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Dutch, Latvians tallest in the world, Pinoys among shortest

LONDON (Reuters) – Dutch men and Latvian women are the planet’s tallest people but Iranian men and South Korean women have grown the fastest in the last century, according to the largest ever study of height around the world.

Americans, once among the world’s tallest people, have dropped from having men and women at 3rd and 4th in the global height rankings a 100 years earlier, to placing 37th and 42nd respectively in 2014. The research, led by scientists at Imperial College London and published in the journal eLife, also found some nations have stopped growing over the past 30 to 40 years, despite having spurts at the start of the century studied.

The United States was one of the first wealthy countries to plateau, followed by others including Britain, Finland, and Japan. Meanwhile, people in Spain and Italy and many countries in Latin America and East Asia are still gaining height. In contrast, some nations in sub-Saharan Africa, North Africa and the Middle East have seen average heights decline over the past three to four decades.

Filipinos are near the bottom of the rankings for height, but our mean adult height has been going up gradually over the decades. According to the study, adult Filipino males born in 1996 have a mean height of 163.2 cm (161.2-165.3 cm), gaining 8.5 cm from the mean height of adult Filipino males born in 1897 of 154.7 cm. Adult Filipino females born in 1996 have a mean height of 149.6 cm (147.9-151.4 cm), gaining 1.6 cm from 148 cm in 1897.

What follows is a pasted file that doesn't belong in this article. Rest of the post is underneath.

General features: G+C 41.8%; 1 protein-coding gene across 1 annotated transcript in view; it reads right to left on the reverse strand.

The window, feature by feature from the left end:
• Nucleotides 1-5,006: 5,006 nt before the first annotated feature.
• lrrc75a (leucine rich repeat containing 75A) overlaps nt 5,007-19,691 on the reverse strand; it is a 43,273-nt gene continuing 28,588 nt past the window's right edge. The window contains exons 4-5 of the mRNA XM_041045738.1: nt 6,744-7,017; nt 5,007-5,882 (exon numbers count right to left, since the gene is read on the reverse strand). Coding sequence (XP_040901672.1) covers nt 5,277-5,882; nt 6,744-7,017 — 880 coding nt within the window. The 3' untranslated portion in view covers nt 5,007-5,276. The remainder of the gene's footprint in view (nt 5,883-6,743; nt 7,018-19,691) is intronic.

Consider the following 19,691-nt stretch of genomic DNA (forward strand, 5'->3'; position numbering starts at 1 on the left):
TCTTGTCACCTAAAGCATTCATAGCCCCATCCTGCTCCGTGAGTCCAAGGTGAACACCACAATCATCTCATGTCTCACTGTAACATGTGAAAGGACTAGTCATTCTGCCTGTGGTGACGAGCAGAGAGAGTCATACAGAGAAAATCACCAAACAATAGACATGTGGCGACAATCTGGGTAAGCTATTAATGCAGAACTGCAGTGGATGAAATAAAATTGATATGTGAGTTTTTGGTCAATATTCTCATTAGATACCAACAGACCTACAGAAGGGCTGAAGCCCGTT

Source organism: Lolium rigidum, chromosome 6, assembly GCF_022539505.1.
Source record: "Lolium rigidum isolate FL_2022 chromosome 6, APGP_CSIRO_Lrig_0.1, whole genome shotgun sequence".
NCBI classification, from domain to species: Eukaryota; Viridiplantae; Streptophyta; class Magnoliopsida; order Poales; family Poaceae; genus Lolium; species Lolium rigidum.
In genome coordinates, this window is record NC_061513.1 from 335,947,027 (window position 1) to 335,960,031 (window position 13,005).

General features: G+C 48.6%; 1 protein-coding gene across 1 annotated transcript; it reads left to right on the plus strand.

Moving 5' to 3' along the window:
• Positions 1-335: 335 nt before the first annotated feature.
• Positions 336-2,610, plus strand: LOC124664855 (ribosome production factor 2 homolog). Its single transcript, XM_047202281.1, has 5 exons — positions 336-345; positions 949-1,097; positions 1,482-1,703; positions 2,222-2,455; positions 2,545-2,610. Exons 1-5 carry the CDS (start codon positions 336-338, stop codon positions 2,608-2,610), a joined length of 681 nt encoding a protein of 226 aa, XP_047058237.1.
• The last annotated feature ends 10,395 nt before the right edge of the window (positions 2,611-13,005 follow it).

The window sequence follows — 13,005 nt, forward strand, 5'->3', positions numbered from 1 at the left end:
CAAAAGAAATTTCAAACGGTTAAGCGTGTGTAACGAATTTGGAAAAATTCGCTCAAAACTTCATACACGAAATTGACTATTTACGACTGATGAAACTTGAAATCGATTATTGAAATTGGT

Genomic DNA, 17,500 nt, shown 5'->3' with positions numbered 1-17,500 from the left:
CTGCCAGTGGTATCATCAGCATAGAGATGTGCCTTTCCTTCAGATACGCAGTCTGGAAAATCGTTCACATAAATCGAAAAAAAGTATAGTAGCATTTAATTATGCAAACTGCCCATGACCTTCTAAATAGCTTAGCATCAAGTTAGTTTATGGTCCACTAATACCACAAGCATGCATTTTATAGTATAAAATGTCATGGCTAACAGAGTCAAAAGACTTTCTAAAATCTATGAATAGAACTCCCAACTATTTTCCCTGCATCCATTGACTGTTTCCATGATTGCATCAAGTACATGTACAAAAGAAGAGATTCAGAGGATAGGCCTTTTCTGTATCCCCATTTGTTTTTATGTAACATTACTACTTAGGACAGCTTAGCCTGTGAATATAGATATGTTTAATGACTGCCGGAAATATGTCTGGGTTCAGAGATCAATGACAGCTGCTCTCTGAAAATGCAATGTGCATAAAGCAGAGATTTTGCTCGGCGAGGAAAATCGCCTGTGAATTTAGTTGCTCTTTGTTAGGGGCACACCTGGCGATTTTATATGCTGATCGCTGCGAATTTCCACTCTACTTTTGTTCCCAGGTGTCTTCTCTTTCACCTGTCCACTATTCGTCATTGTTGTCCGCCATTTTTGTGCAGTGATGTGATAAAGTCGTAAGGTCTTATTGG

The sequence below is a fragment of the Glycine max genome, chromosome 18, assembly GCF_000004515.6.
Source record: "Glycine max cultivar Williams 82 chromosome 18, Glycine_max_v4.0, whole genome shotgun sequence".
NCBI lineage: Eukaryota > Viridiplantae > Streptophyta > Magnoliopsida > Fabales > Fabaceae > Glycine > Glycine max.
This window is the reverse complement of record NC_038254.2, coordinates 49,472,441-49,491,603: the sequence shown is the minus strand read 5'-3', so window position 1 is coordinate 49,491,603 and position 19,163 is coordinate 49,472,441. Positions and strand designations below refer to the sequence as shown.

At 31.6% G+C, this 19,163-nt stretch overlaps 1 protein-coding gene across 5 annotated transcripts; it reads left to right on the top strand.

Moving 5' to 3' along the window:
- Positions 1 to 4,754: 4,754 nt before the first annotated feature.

Human height is strongly influenced by nutrition and environmental factors, although genetic factors can also play a role in individuals. Children and teens who are better nourished and live in better environments tend to be taller.

Research suggests a mother’s health and nutrition during pregnancy may also play a role in how tall her children grow. Height also has lifelong consequences. Some studies have found that taller people tend to live longer, get a better education and earn more. But being tall may also increase some health risks, with studies linking height to a higher risk of developing ovarian and prostate cancers.

“This study gives us a picture of the health of nations over the past century,” said Majid Ezzati, an Imperial professor of public health. He said the findings underlined the need “to address children and adolescents’ environment and nutrition on a global scale.”